Policy lab

Policy Labs for quick tests done right

The public sector faces major and complex social challenges. Policy labs are connecting social actors and citizens to find new solutions.

The public-sector operates in a complex world. People, organisations and institutions comprise a system in which the actors influence each other and the entire system over time. Society's challenges usually span a range of different sectors and meeting these challenges is a complex task. Managing issues such as refugee reception, mental well-being or the complex building of society means that the system's components must work together and organisations must coordinate their efforts. This is made more difficult by the traditional silo thinking that permeates Sweden's public, non-profit, and private sectors. It has become more and more clear that traditional forms of governance based on a top-down perspective with sectoral boundaries are no longer effective. The classic administrative structure is quite simply not built to handle complex social challenges that require a holistic perspective and an ability to work across both policy areas and administrative boundaries.

Policy labs an international phenomenon

Ineffective silo thinking is not only a Swedish problem. To meet these challenges, many other countries have established policy labs to create the forums and tools for cooperating across boundaries and sectors and between various administrations, authorities and government ministries. It is particularly important to also involve users and citizens in this process, which should be open and inclusive. One Danish forerunner is Mind Lab, which has existed since 2002 and is a cross-sectoral development unit working with public-sector innovation. Starting from the views of citizens and social actors, Mind Lab helps the public sector to design various services and implement legislative changes. Among other things, Mind Lab has worked with almost 400 educators in Denmark to develop a plan to turn the country's new school curricula into a reality. In Sweden a number of labs have been founded, such as Experio Lab (which works with challenges within the health-care system), Trafiklab (a "community" that aims to disseminate public transport data to various social actors), OpenLab (for social innovation in Stockholm), and Mötesplats Social Innovation (with a focus on social development in Skåne).

Policy labs can be quite varied in terms of their organisation. Erika Augustinsson, who works at Mötesplats Social Innovation, gave a good summary of the structure of policy labs in an article in the Swedish magazine Dagens Samhälle (Today's society)1. She says policy labs are platforms with a mandate to act quickly in order to increase the ability to design holistic policies and to facilitate policy development between administrations, authorities, government ministries and academic disciplines. A lab normally contains several different forms of expertise that work together, such as change management, communication, service design, ethnography and behavioural science. Labs use testing and an iterative method to build up the ability and courage to think in new ways and respond to risks as they arise.

Together with the officials who will design the service for the target group, the lab can drive a process of change that focuses on new solutions. Equally important is to identify obstacles in the form of laws, regulations, praxis and policies. These are legacies from the time before terms like "cross-sectoral work" or "sustainable development" were in use. Today's rapidly changing world does not offer any simple answers. These lab environments are therefore needed so that we can experiment, explore and find ways to get the target group involved in order to create a more agile, co-creative and open public sector.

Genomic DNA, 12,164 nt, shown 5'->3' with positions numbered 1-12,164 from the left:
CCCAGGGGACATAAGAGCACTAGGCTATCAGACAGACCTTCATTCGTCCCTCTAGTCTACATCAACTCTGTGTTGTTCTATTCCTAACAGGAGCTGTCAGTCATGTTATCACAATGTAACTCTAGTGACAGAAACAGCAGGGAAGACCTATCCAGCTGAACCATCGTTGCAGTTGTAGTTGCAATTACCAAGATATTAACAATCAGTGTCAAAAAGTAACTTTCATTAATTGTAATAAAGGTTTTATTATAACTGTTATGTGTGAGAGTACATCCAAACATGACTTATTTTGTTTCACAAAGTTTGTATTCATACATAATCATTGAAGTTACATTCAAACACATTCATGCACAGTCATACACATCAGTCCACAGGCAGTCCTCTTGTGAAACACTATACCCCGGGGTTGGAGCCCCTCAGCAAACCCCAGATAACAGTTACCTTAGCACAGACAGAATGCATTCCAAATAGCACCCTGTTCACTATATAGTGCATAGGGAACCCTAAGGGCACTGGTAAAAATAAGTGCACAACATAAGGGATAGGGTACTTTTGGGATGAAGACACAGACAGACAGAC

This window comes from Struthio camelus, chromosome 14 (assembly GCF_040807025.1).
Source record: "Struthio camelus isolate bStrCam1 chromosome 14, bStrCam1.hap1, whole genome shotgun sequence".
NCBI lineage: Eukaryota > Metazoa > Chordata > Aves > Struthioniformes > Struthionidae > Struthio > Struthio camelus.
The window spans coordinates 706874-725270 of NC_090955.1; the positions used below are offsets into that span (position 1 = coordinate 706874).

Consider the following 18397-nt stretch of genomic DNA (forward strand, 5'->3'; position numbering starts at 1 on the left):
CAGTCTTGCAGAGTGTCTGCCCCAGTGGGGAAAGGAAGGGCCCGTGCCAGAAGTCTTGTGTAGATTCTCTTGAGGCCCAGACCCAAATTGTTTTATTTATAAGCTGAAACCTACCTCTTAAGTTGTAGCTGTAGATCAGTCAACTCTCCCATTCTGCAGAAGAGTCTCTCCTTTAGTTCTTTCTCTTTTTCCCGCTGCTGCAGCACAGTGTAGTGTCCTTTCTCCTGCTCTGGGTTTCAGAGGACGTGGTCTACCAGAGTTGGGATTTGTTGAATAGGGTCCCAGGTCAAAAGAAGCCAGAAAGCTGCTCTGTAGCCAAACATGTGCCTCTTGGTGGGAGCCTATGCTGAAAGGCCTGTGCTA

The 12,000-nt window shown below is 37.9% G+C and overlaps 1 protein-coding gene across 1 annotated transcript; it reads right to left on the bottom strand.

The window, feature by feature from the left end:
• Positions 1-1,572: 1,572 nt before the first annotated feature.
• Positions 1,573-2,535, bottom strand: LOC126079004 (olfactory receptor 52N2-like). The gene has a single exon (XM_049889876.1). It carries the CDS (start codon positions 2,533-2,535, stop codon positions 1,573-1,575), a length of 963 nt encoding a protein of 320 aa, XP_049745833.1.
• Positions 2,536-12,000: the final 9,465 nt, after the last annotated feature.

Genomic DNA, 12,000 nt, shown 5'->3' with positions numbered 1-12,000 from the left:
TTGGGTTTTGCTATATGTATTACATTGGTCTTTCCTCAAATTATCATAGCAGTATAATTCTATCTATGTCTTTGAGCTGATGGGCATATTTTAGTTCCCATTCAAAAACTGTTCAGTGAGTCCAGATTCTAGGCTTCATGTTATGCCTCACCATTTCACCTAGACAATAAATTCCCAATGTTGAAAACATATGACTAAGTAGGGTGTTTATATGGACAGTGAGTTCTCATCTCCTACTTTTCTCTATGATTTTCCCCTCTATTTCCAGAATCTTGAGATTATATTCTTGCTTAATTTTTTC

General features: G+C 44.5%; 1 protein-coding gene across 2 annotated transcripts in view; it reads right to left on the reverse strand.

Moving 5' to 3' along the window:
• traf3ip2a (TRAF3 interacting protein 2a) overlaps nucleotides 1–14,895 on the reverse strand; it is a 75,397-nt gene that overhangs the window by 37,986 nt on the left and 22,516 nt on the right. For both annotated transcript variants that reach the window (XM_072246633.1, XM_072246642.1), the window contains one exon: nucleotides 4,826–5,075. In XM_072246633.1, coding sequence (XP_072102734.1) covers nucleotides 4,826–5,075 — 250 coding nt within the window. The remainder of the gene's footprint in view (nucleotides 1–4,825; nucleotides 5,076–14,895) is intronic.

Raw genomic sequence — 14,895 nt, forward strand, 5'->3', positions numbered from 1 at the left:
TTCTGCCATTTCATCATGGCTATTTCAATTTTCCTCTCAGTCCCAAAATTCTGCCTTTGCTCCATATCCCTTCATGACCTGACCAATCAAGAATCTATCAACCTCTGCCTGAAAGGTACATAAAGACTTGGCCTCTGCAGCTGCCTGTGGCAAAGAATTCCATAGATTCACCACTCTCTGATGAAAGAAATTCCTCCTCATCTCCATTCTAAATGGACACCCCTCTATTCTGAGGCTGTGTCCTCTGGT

Dare to make mistakes in order to get it right

The most important aspect of the labs' function is – in addition to having a testing and inquisitive work method – to also include both users and employees in the work. By understanding these groups' needs in depth, and by working in an exploratory and iterative way, this inclusion will lead to solutions that meet actual needs and not just ease the symptoms.

The labs' work method is based largely on design methodology. This builds on exploring needs and problems, generating ideas, creating prototypes, failing and trying again – together with the user. Drawing on things like interviews and observations, the lab gains an insight into the user's daily life and the needs that exist from the user's perspective and not from that of a specific organisation. This is important in order to identify the "right" challenge area and problem. On many occasions, the immediately apparent problem can merely be a symptom of the real problem. After a solution has been found, the next task is to have the power to implement change and to scale up.


The article is written by Fredrik Olausson and is published in Swedish Design Research Journal no 1, 2017.

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Swedish Design Research Journal no 1 2017

Framsidan till Swedish Design Research Journal nr 1 2017

This article is published in Swedish Design Research Journal no 1, 2017. 

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SVID, Swedish Industrial Design Foundation | Svensksundsvägen 13, 111 49 Stockholm | info@svid.se I +46 (0)8 406 84 40


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SVID, Swedish Industrial Design Foundation | Svensksundsvägen 13, 111 49 Stockholm | info@svid.se I +46 (0)8 406 84 40